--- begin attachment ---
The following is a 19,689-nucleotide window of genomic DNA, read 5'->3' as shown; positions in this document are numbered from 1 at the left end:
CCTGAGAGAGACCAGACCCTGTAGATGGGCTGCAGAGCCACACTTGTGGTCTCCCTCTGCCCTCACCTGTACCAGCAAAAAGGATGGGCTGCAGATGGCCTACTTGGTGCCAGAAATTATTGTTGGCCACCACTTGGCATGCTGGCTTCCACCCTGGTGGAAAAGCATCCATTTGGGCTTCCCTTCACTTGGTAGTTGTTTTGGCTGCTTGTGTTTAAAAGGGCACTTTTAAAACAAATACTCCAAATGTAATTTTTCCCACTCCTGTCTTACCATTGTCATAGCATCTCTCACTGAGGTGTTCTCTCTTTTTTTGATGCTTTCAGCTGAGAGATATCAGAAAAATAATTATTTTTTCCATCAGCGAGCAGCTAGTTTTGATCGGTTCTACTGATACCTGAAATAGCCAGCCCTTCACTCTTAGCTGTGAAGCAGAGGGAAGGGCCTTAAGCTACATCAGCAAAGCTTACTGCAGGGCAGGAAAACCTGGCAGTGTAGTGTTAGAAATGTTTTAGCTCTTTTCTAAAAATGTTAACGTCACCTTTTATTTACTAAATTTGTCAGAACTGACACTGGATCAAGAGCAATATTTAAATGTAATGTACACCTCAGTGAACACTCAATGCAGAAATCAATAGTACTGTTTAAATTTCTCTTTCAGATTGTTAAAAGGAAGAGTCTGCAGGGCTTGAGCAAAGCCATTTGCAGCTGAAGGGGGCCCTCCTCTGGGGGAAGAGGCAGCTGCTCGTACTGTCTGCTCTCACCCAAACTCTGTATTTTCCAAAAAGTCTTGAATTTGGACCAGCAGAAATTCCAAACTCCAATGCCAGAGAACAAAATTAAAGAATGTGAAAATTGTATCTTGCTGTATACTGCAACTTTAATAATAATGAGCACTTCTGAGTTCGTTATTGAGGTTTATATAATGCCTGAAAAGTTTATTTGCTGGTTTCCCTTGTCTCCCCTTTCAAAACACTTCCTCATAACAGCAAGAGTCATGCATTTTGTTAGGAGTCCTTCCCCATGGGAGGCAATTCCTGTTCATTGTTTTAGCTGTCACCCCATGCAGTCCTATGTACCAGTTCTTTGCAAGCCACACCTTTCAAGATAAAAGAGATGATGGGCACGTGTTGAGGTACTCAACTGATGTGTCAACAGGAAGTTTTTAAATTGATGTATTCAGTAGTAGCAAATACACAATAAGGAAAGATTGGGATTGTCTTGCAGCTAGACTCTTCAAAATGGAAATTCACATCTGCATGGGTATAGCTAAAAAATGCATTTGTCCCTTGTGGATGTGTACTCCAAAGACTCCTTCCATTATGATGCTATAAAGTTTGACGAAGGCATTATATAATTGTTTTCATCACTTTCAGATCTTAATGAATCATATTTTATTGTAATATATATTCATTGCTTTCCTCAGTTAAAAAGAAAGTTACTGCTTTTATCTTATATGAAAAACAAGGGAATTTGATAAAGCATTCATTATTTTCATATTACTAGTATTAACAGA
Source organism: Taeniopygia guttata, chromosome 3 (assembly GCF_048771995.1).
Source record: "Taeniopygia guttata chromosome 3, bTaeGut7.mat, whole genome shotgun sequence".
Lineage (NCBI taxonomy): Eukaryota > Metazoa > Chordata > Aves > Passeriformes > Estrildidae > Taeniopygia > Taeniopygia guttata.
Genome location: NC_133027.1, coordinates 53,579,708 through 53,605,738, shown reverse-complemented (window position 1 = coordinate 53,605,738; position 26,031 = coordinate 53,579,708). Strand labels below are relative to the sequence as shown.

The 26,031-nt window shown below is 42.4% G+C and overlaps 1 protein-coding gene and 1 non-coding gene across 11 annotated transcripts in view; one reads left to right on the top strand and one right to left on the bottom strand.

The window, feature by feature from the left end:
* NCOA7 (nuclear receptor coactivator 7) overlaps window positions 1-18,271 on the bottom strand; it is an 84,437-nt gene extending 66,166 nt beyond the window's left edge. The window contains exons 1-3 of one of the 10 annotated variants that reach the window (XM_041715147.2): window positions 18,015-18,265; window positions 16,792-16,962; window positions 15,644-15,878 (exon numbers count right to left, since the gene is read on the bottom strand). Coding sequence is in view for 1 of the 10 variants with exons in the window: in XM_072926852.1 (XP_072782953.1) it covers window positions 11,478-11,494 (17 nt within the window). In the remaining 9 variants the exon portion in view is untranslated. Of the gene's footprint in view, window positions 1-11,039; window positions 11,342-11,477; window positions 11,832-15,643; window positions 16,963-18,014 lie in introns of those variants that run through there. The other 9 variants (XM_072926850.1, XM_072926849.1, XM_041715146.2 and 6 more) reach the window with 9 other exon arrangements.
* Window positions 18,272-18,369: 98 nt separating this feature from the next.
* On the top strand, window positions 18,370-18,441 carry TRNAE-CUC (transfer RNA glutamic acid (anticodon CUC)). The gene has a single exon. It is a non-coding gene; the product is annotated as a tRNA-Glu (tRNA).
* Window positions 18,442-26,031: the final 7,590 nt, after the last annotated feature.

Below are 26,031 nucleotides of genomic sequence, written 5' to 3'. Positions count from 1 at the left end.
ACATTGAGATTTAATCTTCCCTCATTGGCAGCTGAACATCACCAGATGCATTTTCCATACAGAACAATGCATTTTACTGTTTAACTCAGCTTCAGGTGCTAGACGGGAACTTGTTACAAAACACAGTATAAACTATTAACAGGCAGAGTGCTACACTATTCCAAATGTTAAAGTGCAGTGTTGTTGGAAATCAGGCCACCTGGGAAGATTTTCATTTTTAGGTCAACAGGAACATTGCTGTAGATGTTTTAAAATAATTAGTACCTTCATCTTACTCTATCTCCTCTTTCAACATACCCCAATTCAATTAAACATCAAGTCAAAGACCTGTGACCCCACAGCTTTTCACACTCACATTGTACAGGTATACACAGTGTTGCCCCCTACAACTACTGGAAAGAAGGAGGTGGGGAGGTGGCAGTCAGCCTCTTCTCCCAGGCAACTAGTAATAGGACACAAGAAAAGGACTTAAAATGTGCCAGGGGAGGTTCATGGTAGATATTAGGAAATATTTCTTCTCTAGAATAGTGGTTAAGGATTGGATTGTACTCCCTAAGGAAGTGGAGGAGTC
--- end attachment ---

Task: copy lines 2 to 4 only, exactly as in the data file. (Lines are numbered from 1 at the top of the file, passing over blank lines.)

CCTGAGAGAGACCAGACCCTGTAGATGGGCTGCAGAGCCACACTTGTGGTCTCCCTCTGCCCTCACCTGTACCAGCAAAAAGGATGGGCTGCAGATGGCCTACTTGGTGCCAGAAATTATTGTTGGCCACCACTTGGCATGCTGGCTTCCACCCTGGTGGAAAAGCATCCATTTGGGCTTCCCTTCACTTGGTAGTTGTTTTGGCTGCTTGTGTTTAAAAGGGCACTTTTAAAACAAATACTCCAAATGTAATTTTTCCCACTCCTGTCTTACCATTGTCATAGCATCTCTCACTGAGGTGTTCTCTCTTTTTTTGATGCTTTCAGCTGAGAGATATCAGAAAAATAATTATTTTTTCCATCAGCGAGCAGCTAGTTTTGATCGGTTCTACTGATACCTGAAATAGCCAGCCCTTCACTCTTAGCTGTGAAGCAGAGGGAAGGGCCTTAAGCTACATCAGCAAAGCTTACTGCAGGGCAGGAAAACCTGGCAGTGTAGTGTTAGAAATGTTTTAGCTCTTTTCTAAAAATGTTAACGTCACCTTTTATTTACTAAATTTGTCAGAACTGACACTGGATCAAGAGCAATATTTAAATGTAATGTACACCTCAGTGAACACTCAATGCAGAAATCAATAGTACTGTTTAAATTTCTCTTTCAGATTGTTAAAAGGAAGAGTCTGCAGGGCTTGAGCAAAGCCATTTGCAGCTGAAGGGGGCCCTCCTCTGGGGGAAGAGGCAGCTGCTCGTACTGTCTGCTCTCACCCAAACTCTGTATTTTCCAAAAAGTCTTGAATTTGGACCAGCAGAAATTCCAAACTCCAATGCCAGAGAACAAAATTAAAGAATGTGAAAATTGTATCTTGCTGTATACTGCAACTTTAATAATAATGAGCACTTCTGAGTTCGTTATTGAGGTTTATATAATGCCTGAAAAGTTTATTTGCTGGTTTCCCTTGTCTCCCCTTTCAAAACACTTCCTCATAACAGCAAGAGTCATGCATTTTGTTAGGAGTCCTTCCCCATGGGAGGCAATTCCTGTTCATTGTTTTAGCTGTCACCCCATGCAGTCCTATGTACCAGTTCTTTGCAAGCCACACCTTTCAAGATAAAAGAGATGATGGGCACGTGTTGAGGTACTCAACTGATGTGTCAACAGGAAGTTTTTAAATTGATGTATTCAGTAGTAGCAAATACACAATAAGGAAAGATTGGGATTGTCTTGCAGCTAGACTCTTCAAAATGGAAATTCACATCTGCATGGGTATAGCTAAAAAATGCATTTGTCCCTTGTGGATGTGTACTCCAAAGACTCCTTCCATTATGATGCTATAAAGTTTGACGAAGGCATTATATAATTGTTTTCATCACTTTCAGATCTTAATGAATCATATTTTATTGTAATATATATTCATTGCTTTCCTCAGTTAAAAAGAAAGTTACTGCTTTTATCTTATATGAAAAACAAGGGAATTTGATAAAGCATTCATTATTTTCATATTACTAGTATTAACAGA
Source organism: Taeniopygia guttata, chromosome 3 (assembly GCF_048771995.1).
Source record: "Taeniopygia guttata chromosome 3, bTaeGut7.mat, whole genome shotgun sequence".